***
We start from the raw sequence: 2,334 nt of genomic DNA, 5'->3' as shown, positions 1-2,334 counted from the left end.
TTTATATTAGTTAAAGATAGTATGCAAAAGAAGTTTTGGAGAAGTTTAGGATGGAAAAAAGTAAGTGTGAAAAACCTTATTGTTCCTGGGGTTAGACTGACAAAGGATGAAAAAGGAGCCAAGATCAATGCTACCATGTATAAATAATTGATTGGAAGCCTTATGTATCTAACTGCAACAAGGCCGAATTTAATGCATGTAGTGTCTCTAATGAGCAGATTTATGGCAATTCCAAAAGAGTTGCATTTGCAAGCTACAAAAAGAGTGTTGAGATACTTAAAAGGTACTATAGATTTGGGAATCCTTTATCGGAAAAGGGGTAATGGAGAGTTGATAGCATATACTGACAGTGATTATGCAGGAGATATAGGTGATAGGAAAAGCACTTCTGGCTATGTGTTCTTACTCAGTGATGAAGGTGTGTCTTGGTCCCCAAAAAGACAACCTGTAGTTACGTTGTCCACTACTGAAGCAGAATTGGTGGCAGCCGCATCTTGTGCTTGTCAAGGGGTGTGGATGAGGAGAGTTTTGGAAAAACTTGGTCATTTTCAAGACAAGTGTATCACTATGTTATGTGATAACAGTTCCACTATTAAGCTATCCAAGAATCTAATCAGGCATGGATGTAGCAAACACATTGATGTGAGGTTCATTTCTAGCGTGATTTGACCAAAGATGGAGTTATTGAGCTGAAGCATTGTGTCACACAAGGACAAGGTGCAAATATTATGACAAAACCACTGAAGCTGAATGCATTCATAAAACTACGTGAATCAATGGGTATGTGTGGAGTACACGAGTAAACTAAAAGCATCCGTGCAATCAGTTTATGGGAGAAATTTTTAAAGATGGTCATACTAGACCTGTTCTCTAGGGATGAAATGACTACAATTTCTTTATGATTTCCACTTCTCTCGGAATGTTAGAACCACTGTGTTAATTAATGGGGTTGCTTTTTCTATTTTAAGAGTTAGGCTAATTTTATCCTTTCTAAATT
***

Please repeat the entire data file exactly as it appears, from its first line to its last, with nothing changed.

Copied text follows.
We start from the raw sequence: 2,334 nt of genomic DNA, 5'->3' as shown, positions 1-2,334 counted from the left end.
TTTATATTAGTTAAAGATAGTATGCAAAAGAAGTTTTGGAGAAGTTTAGGATGGAAAAAAGTAAGTGTGAAAAACCTTATTGTTCCTGGGGTTAGACTGACAAAGGATGAAAAAGGAGCCAAGATCAATGCTACCATGTATAAATAATTGATTGGAAGCCTTATGTATCTAACTGCAACAAGGCCGAATTTAATGCATGTAGTGTCTCTAATGAGCAGATTTATGGCAATTCCAAAAGAGTTGCATTTGCAAGCTACAAAAAGAGTGTTGAGATACTTAAAAGGTACTATAGATTTGGGAATCCTTTATCGGAAAAGGGGTAATGGAGAGTTGATAGCATATACTGACAGTGATTATGCAGGAGATATAGGTGATAGGAAAAGCACTTCTGGCTATGTGTTCTTACTCAGTGATGAAGGTGTGTCTTGGTCCCCAAAAAGACAACCTGTAGTTACGTTGTCCACTACTGAAGCAGAATTGGTGGCAGCCGCATCTTGTGCTTGTCAAGGGGTGTGGATGAGGAGAGTTTTGGAAAAACTTGGTCATTTTCAAGACAAGTGTATCACTATGTTATGTGATAACAGTTCCACTATTAAGCTATCCAAGAATCTAATCAGGCATGGATGTAGCAAACACATTGATGTGAGGTTCATTTCTAGCGTGATTTGACCAAAGATGGAGTTATTGAGCTGAAGCATTGTGTCACACAAGGACAAGGTGCAAATATTATGACAAAACCACTGAAGCTGAATGCATTCATAAAACTACGTGAATCAATGGGTATGTGTGGAGTACACGAGTAAACTAAAAGCATCCGTGCAATCAGTTTATGGGAGAAATTTTTAAAGATGGTCATACTAGACCTGTTCTCTAGGGATGAAATGACTACAATTTCTTTATGATTTCCACTTCTCTCGGAATGTTAGAACCACTGTGTTAATTAATGGGGTTGCTTTTTCTATTTTAAGAGTTAGGCTAATTTTATCCTTTCTAAATT